Lotlot de Leon recently took to social media to speak up about being adopted. She shared an art card, saying "Adoptee Rights are Human Rights because though they may have been bought, sold, given away, taken, stolen, imported, exported, brokered, and treated like commodities...Adopted Persons are HUMAN BEINGS."
Lotlot, 50, is known in and out of showbiz as an adopted daughter of Superstar Nora Aunor and Nora's ex-husband Christopher de Leon, who's also an iconic actor.
Lotlot poured her heart out in the caption: "So let’s just put this out here already! Yes I am adopted and yes I am also human! I am not a commodity, I am my own person who have feelings too.
"I am grateful for many things in my life. I am grateful for all the good and bad things that I have been through because those are what molded me to be who I am today! I accept what was and what is! I will keep on moving forward owning this life that was given to me."
She added, "For those who are like me, never be ashamed of where you came from and your story! Continue to live your life because this is [100 emoji] percent yours! Love those who truly love you!"
She then made an appeal: "Oh and please to those who keep on discriminating ADOPTED kids, let go of the bigotry. It’s so unbecoming of a supposed “human being”!" She ended her caption with the hashtag, #hindiakorobot.
ADVERTISEMENT - CONTINUE READING BELOW
Lotlot has always known she's an adopted child, she told this writer in a past interview for YES! Magazine. "People would say, 'Ampon, ampon...A, eto ba 'yong ampon?' Even if they think I'm cute," said the mother of four: Janine, Jessica, Diego, and Maxine.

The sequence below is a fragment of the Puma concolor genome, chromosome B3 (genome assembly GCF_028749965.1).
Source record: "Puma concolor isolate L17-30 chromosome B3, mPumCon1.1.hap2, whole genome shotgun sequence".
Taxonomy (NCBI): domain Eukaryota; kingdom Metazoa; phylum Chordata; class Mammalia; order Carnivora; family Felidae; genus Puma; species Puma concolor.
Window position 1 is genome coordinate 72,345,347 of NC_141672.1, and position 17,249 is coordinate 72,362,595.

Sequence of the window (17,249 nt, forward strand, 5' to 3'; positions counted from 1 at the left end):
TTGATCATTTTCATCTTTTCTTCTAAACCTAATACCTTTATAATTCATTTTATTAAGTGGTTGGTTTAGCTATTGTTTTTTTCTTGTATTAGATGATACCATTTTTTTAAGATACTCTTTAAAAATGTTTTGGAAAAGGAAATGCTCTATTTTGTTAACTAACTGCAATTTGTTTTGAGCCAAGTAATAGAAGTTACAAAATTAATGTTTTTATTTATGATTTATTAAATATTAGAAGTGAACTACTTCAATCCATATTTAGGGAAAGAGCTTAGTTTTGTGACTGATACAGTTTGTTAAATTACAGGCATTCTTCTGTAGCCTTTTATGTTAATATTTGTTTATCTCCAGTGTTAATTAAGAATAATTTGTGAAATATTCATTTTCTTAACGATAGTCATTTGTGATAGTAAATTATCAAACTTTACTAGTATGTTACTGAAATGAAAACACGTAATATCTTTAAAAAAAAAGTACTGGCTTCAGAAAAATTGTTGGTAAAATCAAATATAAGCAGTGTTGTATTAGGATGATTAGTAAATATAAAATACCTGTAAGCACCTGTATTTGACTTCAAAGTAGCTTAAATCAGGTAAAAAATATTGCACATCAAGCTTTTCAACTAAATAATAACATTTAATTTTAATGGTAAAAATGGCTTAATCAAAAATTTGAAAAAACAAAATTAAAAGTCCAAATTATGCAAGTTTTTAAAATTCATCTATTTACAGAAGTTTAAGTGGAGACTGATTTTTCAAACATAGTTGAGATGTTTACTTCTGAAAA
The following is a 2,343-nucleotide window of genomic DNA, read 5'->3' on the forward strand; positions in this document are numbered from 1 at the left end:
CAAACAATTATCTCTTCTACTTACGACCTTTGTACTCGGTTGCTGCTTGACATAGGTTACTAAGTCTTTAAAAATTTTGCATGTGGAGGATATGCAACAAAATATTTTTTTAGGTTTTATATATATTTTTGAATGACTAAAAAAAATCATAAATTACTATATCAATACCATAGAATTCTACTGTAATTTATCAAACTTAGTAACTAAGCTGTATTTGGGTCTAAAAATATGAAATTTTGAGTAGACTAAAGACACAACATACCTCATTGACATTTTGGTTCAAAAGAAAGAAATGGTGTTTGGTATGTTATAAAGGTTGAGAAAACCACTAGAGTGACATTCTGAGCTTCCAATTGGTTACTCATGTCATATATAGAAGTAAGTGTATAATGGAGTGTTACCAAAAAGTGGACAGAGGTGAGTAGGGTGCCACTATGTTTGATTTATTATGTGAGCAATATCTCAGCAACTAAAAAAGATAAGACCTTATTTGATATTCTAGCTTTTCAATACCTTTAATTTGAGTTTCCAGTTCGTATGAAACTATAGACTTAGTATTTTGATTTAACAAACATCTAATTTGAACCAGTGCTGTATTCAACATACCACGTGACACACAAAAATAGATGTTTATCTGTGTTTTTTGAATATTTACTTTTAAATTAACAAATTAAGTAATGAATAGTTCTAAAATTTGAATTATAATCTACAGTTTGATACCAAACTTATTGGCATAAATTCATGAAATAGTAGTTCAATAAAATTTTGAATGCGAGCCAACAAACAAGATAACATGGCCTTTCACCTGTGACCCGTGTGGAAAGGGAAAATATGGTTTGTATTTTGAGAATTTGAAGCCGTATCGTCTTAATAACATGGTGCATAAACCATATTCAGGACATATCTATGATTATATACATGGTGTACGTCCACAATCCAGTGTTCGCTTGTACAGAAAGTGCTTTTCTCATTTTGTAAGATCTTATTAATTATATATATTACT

(They are all using their father Ramon Christopher Gutierrez's last name. The 13-year marriage of Lotlot and Ramon Christopher, son of showbiz icons Pilita Corrales and Eddie Gutierrez, was annulled in 2008. Ten years later, Lotlot married her current husband, Fadi El Soury.)
Lotlot recalled being told that she was 7 months old when she was given away by her (biological) maternal grandmother to Nora's mother. Nora then grew fond of the baby, whom she took in as her own child.
When Lotlot was about 4 years old, Nora married Christopher in 1975. She gained a father and, later on, a brother with the birth of the couple's son Ian de Leon.
Lotlot said her adoptive parents treated her and Ian equally. That's why she's using Christopher's last name. The same goes for Nora's three other adopted children: Matet, Kiko, and Kenneth.
Lotlot remembered she was around 7 years old when her mother Nora tried to explain the difference between her and Ian. She was given this explanation: "Ang pagkakaiba mo kay Ian ay si Ian, nanggaling sa tiyan ko. Ikaw, sa kanya"--referring to the Mama Mary icon--"Binigay ka niya sa akin, pero hindi ka galing sa loob ko."
She confessed not understanding the whole concept of adoption then, but she had always wondered about her biological parents. "Parang sa kakasabi nila ng 'Ampon ka,' parang ako naman, 'Oo nga, ampon ako. Sino ba'ng nanay at tatay ko? Automatic naman yata 'yong mga tanong na gano'n."
Lotlot said she turned to prayer, asking God, "Gusto ko pong makilala kung sino ang Mama't Papa ko." Her prayer was answered when she met her mother Eva Rodriguez in 1992 and her father Donald Lee Olson in 2009.
For another adoption story, which is full of inspiration and hope, read here.